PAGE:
Eggs Provide Formulation AnswersA new publication from the American Egg Board demonstrates the many ways egg products provide solutions to common challenges in the food industry. Titled the Egg-Ceptional Innovations Applications Guide, it contains information about functional properties of eggs that do the jobs of specific additives. The publication also provides basic formula recipes, including appetizers, main dishes, sauces and desserts. A complimentary copy is available upon request, while supplies last. American Egg Board, 847-296-7043, www.aeb.org
Authentic Peanut Butter FlavorsPeanut butter is one of America's favorite foods and is found in about 75% of American homes. Well-known, established items such as peanut butter and jelly sandwiches and peanut butter cookies remain firm favorites. However, the typical peanut butter flavors available to confectionery makers have many drawbacks and difficulties in use, and they often do not achieve true peanut butter flavor.
WILD Flavors Inc. has perfected a range of confectionery flavors that deliver the favorite and genuine taste of peanut butter. The flavors provide excellence in candy bars, icings, toppings, cheesecake, peanut bars, nutritional bars, cookies and peanut butter fudge. WILD Flavors Inc., Donna Hansee, 859-342-3526, firstname.lastname@example.org
Company Celebrates Ninth Anniversary21st Sensory Inc. (Bartlesville, Okla.), a descriptive sensory analysis and consumer testing business, celebrated its ninth-year anniversary in February. Founded in 1994 by Kathleen Pillsbury Rutledge, the company is recognized nationally as a provider of descriptive sensory analysis and consumer testing services. Clients include Fortune 500 companies and internationally recognized food, beverage, restaurant, pharmaceutical and packaging companies. Company growth now has reached international levels, and this past fall, Rutledge was an invited trainer to U.S. Army Food Inspectors stationed in Europe. 21st Sensory Inc., 918-333-9180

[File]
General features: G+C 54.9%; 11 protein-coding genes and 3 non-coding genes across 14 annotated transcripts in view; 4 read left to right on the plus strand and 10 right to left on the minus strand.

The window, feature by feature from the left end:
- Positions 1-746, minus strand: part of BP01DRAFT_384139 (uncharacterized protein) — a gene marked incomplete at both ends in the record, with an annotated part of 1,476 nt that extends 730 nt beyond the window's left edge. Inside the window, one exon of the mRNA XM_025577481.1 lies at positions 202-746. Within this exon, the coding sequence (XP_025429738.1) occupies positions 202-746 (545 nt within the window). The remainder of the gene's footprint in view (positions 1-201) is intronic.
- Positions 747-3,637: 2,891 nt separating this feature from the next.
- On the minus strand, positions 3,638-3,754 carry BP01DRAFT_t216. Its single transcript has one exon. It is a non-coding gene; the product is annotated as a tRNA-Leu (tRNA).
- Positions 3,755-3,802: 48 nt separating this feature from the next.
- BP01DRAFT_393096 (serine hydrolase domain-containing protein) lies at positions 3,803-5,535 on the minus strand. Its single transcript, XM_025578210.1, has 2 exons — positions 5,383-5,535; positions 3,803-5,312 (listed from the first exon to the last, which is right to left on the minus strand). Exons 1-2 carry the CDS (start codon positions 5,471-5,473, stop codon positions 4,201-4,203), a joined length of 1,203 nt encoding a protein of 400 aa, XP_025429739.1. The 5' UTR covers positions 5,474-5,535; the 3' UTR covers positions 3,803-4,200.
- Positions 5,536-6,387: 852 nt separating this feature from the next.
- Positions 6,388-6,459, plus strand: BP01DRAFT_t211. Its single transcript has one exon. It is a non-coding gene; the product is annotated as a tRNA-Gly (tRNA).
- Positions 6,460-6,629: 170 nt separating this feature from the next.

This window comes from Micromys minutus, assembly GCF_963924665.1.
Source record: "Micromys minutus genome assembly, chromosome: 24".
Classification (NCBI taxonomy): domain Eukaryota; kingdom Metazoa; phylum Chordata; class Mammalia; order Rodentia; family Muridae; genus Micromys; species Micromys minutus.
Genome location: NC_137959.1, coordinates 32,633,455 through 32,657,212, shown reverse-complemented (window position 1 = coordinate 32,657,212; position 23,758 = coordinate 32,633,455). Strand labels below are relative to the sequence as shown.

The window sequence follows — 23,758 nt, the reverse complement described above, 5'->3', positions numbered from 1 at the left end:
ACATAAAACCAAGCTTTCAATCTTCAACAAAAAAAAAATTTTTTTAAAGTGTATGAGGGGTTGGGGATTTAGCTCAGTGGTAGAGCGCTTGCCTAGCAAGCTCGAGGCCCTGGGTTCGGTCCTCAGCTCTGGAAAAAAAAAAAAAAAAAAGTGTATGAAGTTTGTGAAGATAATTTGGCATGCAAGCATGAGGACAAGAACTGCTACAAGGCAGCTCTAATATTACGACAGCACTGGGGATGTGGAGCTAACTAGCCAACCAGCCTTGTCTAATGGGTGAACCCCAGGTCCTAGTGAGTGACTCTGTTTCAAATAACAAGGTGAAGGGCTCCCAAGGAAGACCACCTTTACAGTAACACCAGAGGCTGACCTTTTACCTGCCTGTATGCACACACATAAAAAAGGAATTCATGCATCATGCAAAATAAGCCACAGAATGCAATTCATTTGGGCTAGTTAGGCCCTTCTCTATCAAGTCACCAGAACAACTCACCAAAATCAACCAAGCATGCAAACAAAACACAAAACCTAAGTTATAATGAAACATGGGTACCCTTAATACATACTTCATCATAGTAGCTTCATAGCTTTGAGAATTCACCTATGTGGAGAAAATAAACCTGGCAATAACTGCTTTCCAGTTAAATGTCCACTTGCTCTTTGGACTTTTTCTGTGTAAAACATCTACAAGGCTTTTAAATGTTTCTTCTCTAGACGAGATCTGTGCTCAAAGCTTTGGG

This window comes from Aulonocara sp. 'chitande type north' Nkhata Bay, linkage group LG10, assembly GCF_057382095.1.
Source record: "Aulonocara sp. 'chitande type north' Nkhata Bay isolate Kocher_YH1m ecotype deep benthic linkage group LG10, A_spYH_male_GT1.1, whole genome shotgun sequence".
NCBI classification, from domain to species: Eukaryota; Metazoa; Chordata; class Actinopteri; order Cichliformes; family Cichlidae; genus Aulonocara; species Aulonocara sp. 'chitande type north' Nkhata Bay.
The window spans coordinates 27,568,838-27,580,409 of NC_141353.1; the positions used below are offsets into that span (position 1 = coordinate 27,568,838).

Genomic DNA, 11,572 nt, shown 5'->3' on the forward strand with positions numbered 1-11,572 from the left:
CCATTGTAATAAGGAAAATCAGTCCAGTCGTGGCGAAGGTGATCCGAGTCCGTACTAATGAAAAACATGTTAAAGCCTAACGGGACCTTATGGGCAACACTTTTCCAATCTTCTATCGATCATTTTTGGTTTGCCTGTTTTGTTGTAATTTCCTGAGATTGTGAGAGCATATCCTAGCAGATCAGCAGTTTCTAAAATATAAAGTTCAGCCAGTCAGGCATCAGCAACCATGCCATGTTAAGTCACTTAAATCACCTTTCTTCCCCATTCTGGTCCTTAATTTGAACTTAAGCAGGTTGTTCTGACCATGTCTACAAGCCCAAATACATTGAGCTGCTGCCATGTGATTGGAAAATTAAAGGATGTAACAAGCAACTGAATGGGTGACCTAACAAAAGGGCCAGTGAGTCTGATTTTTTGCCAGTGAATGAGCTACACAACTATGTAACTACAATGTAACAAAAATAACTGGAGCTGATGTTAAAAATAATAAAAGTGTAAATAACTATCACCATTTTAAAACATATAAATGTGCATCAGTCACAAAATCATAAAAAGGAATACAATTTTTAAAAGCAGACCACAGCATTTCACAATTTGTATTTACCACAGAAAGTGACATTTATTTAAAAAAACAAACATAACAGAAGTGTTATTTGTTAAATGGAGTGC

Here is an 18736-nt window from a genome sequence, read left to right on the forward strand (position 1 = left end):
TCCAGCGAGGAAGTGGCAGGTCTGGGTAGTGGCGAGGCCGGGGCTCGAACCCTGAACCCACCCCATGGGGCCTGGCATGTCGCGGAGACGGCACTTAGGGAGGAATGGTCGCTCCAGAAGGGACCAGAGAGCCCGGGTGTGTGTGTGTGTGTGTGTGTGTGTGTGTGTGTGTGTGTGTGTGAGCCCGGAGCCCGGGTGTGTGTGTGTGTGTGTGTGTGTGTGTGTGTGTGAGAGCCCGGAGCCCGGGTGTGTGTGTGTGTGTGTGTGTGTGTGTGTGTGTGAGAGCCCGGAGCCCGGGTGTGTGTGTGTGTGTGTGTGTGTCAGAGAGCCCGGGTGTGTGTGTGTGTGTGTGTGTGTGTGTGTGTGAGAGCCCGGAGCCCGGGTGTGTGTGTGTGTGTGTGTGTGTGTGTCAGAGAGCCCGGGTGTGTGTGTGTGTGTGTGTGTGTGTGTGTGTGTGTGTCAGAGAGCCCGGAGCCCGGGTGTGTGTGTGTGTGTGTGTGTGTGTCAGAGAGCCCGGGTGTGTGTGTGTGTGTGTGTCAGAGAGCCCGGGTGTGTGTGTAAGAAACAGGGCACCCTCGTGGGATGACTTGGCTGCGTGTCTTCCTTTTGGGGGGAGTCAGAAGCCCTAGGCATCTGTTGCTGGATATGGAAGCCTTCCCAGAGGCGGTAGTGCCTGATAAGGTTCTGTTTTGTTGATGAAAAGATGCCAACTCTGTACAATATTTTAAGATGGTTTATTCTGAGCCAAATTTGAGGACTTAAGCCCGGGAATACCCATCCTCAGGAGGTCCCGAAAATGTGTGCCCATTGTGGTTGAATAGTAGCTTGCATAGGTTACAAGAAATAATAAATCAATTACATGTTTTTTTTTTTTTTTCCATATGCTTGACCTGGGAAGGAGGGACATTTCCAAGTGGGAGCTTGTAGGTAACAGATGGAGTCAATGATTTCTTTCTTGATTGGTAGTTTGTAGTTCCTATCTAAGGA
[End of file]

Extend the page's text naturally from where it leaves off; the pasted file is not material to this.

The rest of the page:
Developing Grape Seed Extract ApplicationsGrapes long have been valued for the high concentration of antioxidants found in their skin and seeds, which is believed to play a role in helping prevent cancer, heart disease, and stroke. Kikkoman has announced self-affirmed GRAS (Generally Recognized as Safe by the FDA) for Gravinol®, its grape seed extract, in several food categories.
TIAX has been selected by Kikkoman to create a new line of beverages, nutrition bars and breakfast cereals containing Gravinol. Formerly Arthur D. Little's Technology & Innovation business, TIAX will mask the bitter flavor and grape aroma associated with the grape seed extract, while incorporating it into several consumer products containing an adequate daily intake of Gravinol (50mg/serving of proanthocyanidins). TIAX LLC, Twig Mowatt, 617-498-7366, email@example.com , www.tiax.biz
Syrups for Sugar-Free CaramelsSPI Polyols Inc. has introduced a line of Maltisweet% Maltitol Syrup products for use in sugar-free caramels. Maltisweet B, Maltisweet MH 65 and Maltisweet MH 80 provide varying levels of sweetness and polymer length, allowing formulators to optimize the taste and texture of the caramel to their specific application. SPI Polyols Inc., 800-789-9755, ext. 8554, www.spipolyols.com
Flavors Pick Up Honey NuancesA new line of honey flavors that replicate the slightly floral nuances of real honey has been introduced by Ottens Flavors. The new honey flavors are available in natural and artificial, and both liquid and dried forms and flavors, and are suitable for a variety of applications including: dairy products, baked goods, popcorn, alcoholic and non-alcoholic beverages, cereal, entrées, glazes and marinades. Ottens Flavors, www.ottensflavors.com
USDA Adopts Salmonella Screening SystemThe BAX‚ system, a genetics-based screening method developed by DuPont Qualicon, has been adopted by the United States Department of Agriculture (USDA) Food Safety and Inspection Service (FSIS) to detect Salmonella in the nation's ready-to-eat meat, poultry and pasteurized eggs. Salmonella is a serious food pathogen. Although thorough cooking will kill the bacteria, cross-contamination of ready-to-eat foods can occur through contaminated utensils and hands. Each year, approximately 40,000 cases of salmonellosis are reported in the U.S.
FSIS adopted the BAX system to screen for Salmonella in those foods after an evaluation determined the DuPont system could reduce reporting time by at least three days. FSIS already has adopted the BAX system for Listeria monocytogenes and now is evaluating it for detection of Escherichia coli (E.coli) 0157:H7.